Have you ever wondered what happens to aircraft when they become obsolete, are unable to fly, need too much repair or are no longer needed due to arms agreements? Many of the planes are either flown to or shipped to what is commonly called a Boneyard. These aircraft boneyards are not junk stations as the aircraft serve multiple purposes and require efficient work management tools.

Aircraft Boneyards

When aircraft are no longer in service many are placed in desert climates for storage. The primary reasons for desert storage is that the size of the aircraft makes hanger storage impractical and the lack of moisture reduce the rate of corrosion.

Once the aircraft have arrived, planes are normally stripped of salvageable parts that might be used for the repair of in-service aircraft. Engines, electronics and munitions are then warehoused while the skeletal remains of the aircraft are parked in the sun.

Desert storage also has a more practical application. Sometimes entire squadrons of military planes are stored in the desert due to a lack of need. These planes can then be reconditioned and made airworthy again. The reconditioning process is maintenance intensive but it is cheaper than purchasing new aircraft.

Using an EAM to Manage Aircraft Boneyard Assets

Looking at the sheer size of the aircraft boneyard it is clear that there should be an asset management system in place that uses mobile handheld devices to track as well as schedule work management on assets from arrival through deconstruction or refurbishment. An EAM system can help aviation asset managers by making sure they know where all their assets are, the condition they are in and their complete maintenance history.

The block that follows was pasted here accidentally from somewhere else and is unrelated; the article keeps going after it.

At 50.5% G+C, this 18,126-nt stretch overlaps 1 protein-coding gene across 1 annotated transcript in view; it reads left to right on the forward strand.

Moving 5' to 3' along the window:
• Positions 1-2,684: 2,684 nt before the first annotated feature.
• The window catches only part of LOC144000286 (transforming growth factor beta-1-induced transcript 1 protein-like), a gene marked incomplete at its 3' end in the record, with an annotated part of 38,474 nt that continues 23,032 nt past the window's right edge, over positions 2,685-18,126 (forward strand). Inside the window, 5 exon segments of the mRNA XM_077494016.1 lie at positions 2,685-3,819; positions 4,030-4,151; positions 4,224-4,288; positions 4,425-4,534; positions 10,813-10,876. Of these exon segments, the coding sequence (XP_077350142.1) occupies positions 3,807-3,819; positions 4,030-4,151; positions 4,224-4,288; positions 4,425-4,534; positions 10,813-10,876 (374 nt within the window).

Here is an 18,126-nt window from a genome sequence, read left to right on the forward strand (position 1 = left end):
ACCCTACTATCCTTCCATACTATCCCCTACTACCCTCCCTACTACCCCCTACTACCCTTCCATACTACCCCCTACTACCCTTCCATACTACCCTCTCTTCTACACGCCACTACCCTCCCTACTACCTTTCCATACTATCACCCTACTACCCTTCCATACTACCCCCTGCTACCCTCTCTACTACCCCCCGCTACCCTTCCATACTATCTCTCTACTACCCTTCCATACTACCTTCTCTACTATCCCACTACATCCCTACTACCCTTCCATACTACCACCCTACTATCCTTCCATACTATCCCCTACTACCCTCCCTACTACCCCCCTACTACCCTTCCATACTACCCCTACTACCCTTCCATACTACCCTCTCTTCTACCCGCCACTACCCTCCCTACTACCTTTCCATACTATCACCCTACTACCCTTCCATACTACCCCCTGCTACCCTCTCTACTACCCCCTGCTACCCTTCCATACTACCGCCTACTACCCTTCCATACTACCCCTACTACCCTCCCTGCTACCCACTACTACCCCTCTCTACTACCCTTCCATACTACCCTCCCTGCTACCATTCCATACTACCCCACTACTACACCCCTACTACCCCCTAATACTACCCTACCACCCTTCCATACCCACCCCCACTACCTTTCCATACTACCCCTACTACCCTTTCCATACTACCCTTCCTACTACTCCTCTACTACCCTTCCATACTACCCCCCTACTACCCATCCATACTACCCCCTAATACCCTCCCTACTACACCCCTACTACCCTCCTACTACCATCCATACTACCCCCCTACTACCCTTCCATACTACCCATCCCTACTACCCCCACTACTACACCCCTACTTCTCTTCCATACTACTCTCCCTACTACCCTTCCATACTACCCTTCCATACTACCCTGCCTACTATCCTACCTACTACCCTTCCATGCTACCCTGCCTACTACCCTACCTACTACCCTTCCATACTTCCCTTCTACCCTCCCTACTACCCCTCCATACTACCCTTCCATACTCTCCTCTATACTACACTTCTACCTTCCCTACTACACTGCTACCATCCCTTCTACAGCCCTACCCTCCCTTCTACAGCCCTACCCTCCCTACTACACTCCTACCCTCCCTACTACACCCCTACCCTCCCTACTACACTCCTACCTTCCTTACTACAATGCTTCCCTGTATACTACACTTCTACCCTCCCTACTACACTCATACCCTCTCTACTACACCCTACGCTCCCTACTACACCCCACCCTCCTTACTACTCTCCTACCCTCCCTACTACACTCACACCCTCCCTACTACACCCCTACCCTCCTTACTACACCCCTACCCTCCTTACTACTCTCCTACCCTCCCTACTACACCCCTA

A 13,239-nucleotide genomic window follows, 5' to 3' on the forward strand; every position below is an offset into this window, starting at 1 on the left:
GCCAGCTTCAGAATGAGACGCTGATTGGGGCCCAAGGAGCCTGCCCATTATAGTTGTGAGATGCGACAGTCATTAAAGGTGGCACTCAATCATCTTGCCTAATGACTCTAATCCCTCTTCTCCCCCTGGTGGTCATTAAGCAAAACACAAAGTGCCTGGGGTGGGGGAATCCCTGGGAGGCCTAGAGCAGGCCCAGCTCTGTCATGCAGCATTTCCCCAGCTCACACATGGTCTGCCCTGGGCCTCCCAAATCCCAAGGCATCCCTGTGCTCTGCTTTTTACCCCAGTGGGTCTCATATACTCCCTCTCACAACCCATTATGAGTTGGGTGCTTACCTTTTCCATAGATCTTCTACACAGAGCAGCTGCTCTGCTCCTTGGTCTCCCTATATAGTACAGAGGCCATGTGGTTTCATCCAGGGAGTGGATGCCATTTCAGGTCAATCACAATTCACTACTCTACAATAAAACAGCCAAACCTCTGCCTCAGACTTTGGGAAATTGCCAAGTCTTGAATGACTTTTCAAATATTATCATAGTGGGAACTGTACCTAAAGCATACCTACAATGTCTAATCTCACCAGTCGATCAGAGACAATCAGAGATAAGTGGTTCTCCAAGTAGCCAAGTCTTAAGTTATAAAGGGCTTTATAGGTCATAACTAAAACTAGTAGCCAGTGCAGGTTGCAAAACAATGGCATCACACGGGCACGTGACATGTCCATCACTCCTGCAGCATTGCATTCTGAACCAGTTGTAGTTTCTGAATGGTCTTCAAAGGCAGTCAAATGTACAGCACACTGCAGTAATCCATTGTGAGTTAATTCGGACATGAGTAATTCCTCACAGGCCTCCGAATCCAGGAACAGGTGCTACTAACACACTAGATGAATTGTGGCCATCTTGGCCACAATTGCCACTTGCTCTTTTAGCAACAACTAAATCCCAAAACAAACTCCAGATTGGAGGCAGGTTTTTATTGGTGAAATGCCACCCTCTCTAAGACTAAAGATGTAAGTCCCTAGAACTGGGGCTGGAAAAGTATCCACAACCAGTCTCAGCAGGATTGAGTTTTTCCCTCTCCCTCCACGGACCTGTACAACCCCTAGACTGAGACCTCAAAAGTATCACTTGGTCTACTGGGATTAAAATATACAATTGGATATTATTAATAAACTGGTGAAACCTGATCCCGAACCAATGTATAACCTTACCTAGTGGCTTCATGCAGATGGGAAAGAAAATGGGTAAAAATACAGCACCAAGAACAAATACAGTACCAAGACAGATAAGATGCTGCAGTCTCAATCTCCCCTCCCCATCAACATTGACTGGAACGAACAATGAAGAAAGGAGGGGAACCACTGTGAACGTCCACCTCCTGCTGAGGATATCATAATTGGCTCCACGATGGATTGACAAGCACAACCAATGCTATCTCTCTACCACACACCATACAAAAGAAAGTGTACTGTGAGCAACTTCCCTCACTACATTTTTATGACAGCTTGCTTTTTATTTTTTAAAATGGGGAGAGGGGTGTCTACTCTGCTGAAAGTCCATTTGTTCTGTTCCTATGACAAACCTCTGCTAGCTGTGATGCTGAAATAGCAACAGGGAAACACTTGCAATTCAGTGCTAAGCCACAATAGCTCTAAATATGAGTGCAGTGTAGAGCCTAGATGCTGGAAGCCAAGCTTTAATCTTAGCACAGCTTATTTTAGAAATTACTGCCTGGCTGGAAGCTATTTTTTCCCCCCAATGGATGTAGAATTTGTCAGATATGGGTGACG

EAM software works by collecting asset detail as aircraft arrive. At a minimum this includes a detailed description, location in the boneyard, reason for arrival (parts, scrap, moth balled) and serial numbers of parts. If the aircraft is to be disassembled, the EAM will schedule the work to be done.

The role of an EAM system continues as parts are warehoused or planes are reconditioned. EAM functionality gives asset and maintenance managers the tools they need to schedule all work management such as inspections, preventive maintenance, corrosion repairs, painting, testing etc.

EAM Work Management Tracking

Efficient and organized scheduling of work management is only part of benefits of implementing an EAM system. The value of an EAM system to asset managers increases as work management is recorded. When proper detail is included on completed work orders, boneyard managers can run reports to ensure that:

  • Standard operating procedures (SOPs) are being followed. Work management history can also be used to create SOPs.
  • They know the condition, location, maintenance history and work needed for all assets.
  • Make better capital repair decisions by determining if the condition of assets are repairable.
  • Maintenance operations work is done efficiently with increased mobility using mobile handheld devices. Handheld devices sharply reduces paper flow increasing efficiency as well as lowering administrative costs.
  • All assets can be inspected quickly as well as efficiently should climatic conditions change suddenly.